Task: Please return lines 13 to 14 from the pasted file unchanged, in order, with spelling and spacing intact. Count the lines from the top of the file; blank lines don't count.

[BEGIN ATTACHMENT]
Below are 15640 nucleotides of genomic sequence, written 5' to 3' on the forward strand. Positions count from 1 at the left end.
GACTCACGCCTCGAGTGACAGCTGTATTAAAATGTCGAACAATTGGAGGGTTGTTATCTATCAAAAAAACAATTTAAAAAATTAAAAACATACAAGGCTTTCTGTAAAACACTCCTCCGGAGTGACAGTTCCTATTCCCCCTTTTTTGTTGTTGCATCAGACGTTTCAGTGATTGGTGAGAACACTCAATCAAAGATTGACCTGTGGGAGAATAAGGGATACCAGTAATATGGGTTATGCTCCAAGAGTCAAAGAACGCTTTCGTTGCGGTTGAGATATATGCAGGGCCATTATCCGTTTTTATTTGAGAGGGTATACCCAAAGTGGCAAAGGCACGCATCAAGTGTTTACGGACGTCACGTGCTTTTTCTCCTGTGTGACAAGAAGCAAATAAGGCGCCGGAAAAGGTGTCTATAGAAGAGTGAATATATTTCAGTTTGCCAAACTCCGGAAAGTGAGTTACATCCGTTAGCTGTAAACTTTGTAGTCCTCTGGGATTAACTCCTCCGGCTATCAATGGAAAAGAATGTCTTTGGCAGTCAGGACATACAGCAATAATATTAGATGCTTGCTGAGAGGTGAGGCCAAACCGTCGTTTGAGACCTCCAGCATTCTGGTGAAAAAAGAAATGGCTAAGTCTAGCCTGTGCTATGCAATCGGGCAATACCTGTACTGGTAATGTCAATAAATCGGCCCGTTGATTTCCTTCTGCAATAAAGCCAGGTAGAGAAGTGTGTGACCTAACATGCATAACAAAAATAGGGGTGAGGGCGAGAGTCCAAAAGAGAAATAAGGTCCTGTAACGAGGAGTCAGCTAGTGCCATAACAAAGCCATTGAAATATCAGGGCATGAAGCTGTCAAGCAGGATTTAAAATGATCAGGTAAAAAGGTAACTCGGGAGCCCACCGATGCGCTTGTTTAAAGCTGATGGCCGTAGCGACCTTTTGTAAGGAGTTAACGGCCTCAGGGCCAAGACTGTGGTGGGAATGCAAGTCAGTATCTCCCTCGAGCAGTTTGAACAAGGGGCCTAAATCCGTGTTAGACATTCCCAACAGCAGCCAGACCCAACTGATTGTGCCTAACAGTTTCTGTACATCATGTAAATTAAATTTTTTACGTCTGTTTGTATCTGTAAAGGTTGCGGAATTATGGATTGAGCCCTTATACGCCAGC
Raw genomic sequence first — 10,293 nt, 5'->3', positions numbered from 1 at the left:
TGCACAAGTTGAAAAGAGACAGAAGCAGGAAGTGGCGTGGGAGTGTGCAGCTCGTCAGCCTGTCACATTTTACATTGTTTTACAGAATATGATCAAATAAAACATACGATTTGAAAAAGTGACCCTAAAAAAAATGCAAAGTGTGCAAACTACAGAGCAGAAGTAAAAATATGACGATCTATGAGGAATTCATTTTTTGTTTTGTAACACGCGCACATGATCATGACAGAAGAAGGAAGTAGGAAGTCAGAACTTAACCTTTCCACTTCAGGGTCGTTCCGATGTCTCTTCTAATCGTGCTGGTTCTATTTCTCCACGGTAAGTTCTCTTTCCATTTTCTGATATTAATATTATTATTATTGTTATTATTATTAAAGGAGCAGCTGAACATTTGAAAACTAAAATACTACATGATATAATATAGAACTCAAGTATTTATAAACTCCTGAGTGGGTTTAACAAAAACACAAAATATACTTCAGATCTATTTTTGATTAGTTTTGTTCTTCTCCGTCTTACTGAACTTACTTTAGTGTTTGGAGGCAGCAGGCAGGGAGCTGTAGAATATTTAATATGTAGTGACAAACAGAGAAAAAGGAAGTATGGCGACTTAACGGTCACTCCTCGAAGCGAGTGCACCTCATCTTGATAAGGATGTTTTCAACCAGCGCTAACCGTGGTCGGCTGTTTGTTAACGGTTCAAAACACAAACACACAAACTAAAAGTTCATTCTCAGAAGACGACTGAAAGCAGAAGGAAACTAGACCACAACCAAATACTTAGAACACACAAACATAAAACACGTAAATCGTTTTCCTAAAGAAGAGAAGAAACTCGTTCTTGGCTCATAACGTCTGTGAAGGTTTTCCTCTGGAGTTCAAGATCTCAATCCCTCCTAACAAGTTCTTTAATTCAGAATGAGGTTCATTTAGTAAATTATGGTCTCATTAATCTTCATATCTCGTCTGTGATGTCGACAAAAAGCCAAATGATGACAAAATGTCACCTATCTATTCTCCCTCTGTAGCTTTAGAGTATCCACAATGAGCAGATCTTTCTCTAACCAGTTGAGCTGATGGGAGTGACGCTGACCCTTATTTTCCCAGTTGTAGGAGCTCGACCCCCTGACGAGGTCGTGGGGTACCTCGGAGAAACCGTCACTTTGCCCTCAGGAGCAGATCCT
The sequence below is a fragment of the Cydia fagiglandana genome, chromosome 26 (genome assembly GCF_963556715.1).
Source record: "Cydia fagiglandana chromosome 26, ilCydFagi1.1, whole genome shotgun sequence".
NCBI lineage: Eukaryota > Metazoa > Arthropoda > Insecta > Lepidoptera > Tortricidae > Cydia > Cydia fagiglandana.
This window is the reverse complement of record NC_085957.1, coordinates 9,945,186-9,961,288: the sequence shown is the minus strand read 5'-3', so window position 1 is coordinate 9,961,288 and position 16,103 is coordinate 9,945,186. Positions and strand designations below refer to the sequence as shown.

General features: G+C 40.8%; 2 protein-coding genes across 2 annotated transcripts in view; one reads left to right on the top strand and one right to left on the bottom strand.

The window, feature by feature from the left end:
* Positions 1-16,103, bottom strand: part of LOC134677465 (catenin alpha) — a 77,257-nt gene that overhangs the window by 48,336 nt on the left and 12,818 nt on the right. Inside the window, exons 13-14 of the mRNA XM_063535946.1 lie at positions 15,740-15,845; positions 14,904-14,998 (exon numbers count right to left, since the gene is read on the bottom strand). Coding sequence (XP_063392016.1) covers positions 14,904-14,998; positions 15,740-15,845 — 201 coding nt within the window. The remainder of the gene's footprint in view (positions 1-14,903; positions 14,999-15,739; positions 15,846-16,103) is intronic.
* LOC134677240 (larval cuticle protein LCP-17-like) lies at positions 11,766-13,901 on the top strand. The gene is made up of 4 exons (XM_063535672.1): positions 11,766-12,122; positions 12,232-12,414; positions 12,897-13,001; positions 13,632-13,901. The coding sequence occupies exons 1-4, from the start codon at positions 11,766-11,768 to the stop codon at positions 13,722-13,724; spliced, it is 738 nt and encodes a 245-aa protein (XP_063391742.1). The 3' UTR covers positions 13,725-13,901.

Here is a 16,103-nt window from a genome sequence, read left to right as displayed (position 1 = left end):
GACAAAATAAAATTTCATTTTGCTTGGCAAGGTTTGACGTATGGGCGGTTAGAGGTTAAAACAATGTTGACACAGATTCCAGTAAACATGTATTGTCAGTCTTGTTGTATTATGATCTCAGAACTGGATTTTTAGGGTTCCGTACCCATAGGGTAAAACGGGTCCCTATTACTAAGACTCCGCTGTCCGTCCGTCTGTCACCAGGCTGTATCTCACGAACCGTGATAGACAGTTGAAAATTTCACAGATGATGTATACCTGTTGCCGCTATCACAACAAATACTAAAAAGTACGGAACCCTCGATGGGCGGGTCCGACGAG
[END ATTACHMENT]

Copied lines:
Here is a 16,103-nt window from a genome sequence, read left to right as displayed (position 1 = left end):
GACAAAATAAAATTTCATTTTGCTTGGCAAGGTTTGACGTATGGGCGGTTAGAGGTTAAAACAATGTTGACACAGATTCCAGTAAACATGTATTGTCAGTCTTGTTGTATTATGATCTCAGAACTGGATTTTTAGGGTTCCGTACCCATAGGGTAAAACGGGTCCCTATTACTAAGACTCCGCTGTCCGTCCGTCTGTCACCAGGCTGTATCTCACGAACCGTGATAGACAGTTGAAAATTTCACAGATGATGTATACCTGTTGCCGCTATCACAACAAATACTAAAAAGTACGGAACCCTCGATGGGCGGGTCCGACGAG